Ocean State Builders, Inc., v. Broz

Annotate this Case
[Civ. No. 26543. Second Dist., Div. Three. Sept. 3, 1963.]

OCEAN STATE BUILDERS, INC., Plaintiff and Respondent, v. EMIL R. BROZ, Defendant and Appellant.

COUNSEL

Joseph P. Argenta, F. Walter French and Andrew E. Colvin for Defendant and Appellant.

Moidel, Moidel, Moidel & Smith and Leonard Smith for Plaintiff and Respondent.

OPINION

SHINN, P. J.

The relief sought by plaintiff in the present action was a decree establishing the existence of a partnership between plaintiff and defendants, Emil R. and Marian M. Broz, the equal ownership by plaintiff and said defendants of an improved parcel of real property, and for a partnership accounting. fn. 1 Defendants denied the existence of a partnership relation with plaintiff and denied that plaintiff owned any interest in the real property. They also filed a cross- complaint, which they dismissed. The interlocutory and final judgments declared the existence of a partnership in which plaintiff and defendants had equal interests, that they owned the real property in equal interests, and awarded plaintiff a judgment against defendants in the amount of $18,750 and costs. Emil R. Broz appeals from the final judgment. The grounds of the appeal are (1) there was insufficient evidence to support the finding of the existence of a partnership: (2) if a partnership existed it was terminated by the acts of the parties; (3) the court erred in failing to order a reference for an accounting; (4) the court erred in failing to make special findings as requested by appellant; and (5) it was error to award plaintiff costs by a nunc pro tunc order. [219 Cal. App. 2d 706]

We have concluded that the judgment must be reversed insofar as it awards plaintiff $18,750 against Emil R. Broz. [1] There was no written agreement for the creation of a partnership; the evidence upon that issue consisted of the testimony of the two men who conducted the negotiations, and their wives. The contention that the evidence was insufficient to prove the existence of a partnership is clearly unsound. Defendant's argument on this point is no more than a request that this court reject the testimony of the witnesses the trial court believed and accept the testimony of the witnesses which the trial court disbelieved; this, of course, is a vain effort.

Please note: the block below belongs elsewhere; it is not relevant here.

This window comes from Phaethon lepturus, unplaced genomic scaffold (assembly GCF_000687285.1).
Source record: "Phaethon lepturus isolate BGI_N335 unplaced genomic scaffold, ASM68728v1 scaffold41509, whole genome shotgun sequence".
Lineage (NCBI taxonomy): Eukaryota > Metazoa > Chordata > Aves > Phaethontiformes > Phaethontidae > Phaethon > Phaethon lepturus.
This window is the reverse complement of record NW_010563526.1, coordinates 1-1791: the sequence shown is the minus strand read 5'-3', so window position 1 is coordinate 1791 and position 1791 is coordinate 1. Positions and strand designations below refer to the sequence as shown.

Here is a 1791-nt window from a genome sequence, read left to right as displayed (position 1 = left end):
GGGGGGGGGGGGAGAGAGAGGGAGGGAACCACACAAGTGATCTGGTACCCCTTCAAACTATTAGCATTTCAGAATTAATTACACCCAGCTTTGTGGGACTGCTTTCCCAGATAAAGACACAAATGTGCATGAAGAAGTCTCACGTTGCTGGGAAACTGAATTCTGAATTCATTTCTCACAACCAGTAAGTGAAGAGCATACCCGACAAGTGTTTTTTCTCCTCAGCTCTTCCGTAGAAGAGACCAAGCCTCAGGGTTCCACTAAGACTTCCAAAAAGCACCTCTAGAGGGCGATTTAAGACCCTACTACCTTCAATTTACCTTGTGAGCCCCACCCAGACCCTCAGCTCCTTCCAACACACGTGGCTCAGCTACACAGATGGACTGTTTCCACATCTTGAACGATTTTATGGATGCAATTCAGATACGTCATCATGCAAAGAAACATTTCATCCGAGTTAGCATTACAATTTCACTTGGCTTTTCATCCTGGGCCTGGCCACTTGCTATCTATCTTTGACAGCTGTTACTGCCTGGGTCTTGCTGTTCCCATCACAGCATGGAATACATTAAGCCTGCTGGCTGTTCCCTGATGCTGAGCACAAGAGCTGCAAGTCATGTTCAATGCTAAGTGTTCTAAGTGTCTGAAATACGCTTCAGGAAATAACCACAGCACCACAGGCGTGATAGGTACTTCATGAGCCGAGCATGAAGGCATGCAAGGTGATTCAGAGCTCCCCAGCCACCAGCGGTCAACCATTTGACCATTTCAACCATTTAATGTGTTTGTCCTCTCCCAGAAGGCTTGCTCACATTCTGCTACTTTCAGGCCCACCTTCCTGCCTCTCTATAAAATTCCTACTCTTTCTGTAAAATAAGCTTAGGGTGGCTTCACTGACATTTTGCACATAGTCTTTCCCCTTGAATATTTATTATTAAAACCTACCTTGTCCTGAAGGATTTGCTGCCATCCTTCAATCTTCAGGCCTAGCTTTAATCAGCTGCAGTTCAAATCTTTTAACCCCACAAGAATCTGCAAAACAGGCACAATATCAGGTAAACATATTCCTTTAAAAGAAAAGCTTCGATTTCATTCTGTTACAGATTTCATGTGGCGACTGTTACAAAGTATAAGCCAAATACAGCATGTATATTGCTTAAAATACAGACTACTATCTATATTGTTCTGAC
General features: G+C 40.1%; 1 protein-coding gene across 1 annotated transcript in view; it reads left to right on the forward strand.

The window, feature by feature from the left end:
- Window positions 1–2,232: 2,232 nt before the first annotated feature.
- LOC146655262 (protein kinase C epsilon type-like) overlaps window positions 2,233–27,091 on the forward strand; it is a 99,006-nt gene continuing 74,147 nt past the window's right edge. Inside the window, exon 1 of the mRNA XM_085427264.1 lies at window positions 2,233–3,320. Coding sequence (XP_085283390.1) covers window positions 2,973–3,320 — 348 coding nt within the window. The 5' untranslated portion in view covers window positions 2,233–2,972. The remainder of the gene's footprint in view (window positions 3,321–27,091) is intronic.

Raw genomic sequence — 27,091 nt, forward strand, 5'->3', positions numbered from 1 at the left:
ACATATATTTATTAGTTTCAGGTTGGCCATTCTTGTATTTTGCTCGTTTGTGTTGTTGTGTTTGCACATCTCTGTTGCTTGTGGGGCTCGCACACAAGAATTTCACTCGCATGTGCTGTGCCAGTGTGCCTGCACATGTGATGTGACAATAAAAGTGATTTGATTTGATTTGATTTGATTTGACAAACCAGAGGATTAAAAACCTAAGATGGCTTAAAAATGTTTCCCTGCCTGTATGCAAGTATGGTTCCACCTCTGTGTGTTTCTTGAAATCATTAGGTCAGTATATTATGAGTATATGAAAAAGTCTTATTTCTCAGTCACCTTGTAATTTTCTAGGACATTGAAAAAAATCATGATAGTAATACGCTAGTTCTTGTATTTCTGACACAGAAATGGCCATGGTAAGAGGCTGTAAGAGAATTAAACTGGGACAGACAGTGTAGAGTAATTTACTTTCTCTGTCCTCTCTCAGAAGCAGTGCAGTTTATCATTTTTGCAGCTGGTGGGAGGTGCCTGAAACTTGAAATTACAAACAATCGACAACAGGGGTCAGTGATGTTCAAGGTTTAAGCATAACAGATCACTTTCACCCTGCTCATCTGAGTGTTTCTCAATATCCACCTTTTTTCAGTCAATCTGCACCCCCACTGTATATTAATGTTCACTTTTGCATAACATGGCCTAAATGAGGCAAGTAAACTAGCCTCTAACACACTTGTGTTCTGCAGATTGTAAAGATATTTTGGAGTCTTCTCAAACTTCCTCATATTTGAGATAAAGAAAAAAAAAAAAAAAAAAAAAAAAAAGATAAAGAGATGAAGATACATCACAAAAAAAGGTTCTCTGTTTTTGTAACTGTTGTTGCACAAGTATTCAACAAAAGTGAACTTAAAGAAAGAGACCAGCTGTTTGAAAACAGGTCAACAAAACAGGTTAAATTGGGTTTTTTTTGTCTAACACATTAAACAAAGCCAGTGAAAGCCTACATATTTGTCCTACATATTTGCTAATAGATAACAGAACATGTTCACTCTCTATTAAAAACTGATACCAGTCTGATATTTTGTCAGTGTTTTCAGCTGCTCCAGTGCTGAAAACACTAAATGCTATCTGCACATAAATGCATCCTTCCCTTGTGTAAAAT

Plaintiff is a corporation owned by Roy Mau. Roy and Chester Mau and their respective wives are its officers and directors. Chester was a loan officer of Union Federal Savings and Loan Association; Emil Broz was a general contractor who had done business with Union Federal and Chester, as its loan officer. In 1958, Union Federal held a substantial loan on an unfinished building in Santa Monica; it was desirable to find someone who would finish the building; Chester, who had had business transactions with Emil, approached the latter to interest him in finishing the building for Mr. and Mrs. Mead, the then owners. When foreclosure by Union Federal was imminent, Chester asked Broz if he was interested in buying the unfinished building. Mr. and Mrs. Broz took title to the property and undertook to complete the building. Thereafter Broz asked Chester if he would go into a partnership on the building, each contributing $5,000. Chester declined to do this for the reason that he could not be interested in any property upon which Union Federal held security for a loan. Explaining this situation, Chester said he would try to find a partner for Broz, to which Broz gave his assent. Chester had in mind the formation of a partnership between Ocean State and Broz. But Broz, not denying that he entered into a partnership with some one, contended at the trial, and now contends, that if he acquired a partner it was not Ocean State but Chester Mau. Appellant's brief ignores the testimony that is inconsistent with this contention and argues that at the time of the negotiations Roy was out of the state and that since he was, in effect, the corporation, a partnership agreement could not have been entered into by the corporation except through Roy as the president and owner of the corporation. However, the evidence was that during Roy's absence Chester had unlimited authority to act for and bind the corporation. [219 Cal. App. 2d 707]

It appears that before acquiring title to the property Broz had estimated to Chester that it would cost altogether about $35,000 to complete the building, of which $24,000 would be available as the balance of the loan that had been made by Union Federal, and he stated that he, Broz, did not have the additional $10,000 that would be required. It was under these circumstances that Chester undertook to find a partner who would contribute $5,000. About June 9, 1958, Chester delivered to Mrs. Broz, in the presence of her husband, Ocean State's check for $5,000. Mrs. Broz testified that she assumed Chester Mau was to be the partner. Mrs. Chester Mau testified that when the $5,000 check was given to Mrs. Broz, her husband said "This is the check for $5000 on Ocean State for its half of the partnership in Santa Monica." Chester Mau testified that he and his wife met with Mr. and Mrs. Broz on June 9th and when he delivered the $5,000 check to Mrs. Broz in the presence of her husband he stated that "Ocean State was her partner--their partner." Neither Mr. nor Mrs. Broz said anything in response to the statement that Ocean State was to be the partner. There was no testimony by any witness that Chester ever said that he or any one other than Ocean State would be the partner in the transaction. Neither was there any denial by the defendants that Chester had informed them that he could not become interested in the property for the reason that Union Federal held a lien upon it as security for the loan. There is no substance whatever to the contention that it was agreed that Chester and not Ocean State entered into a partnership with the defendants.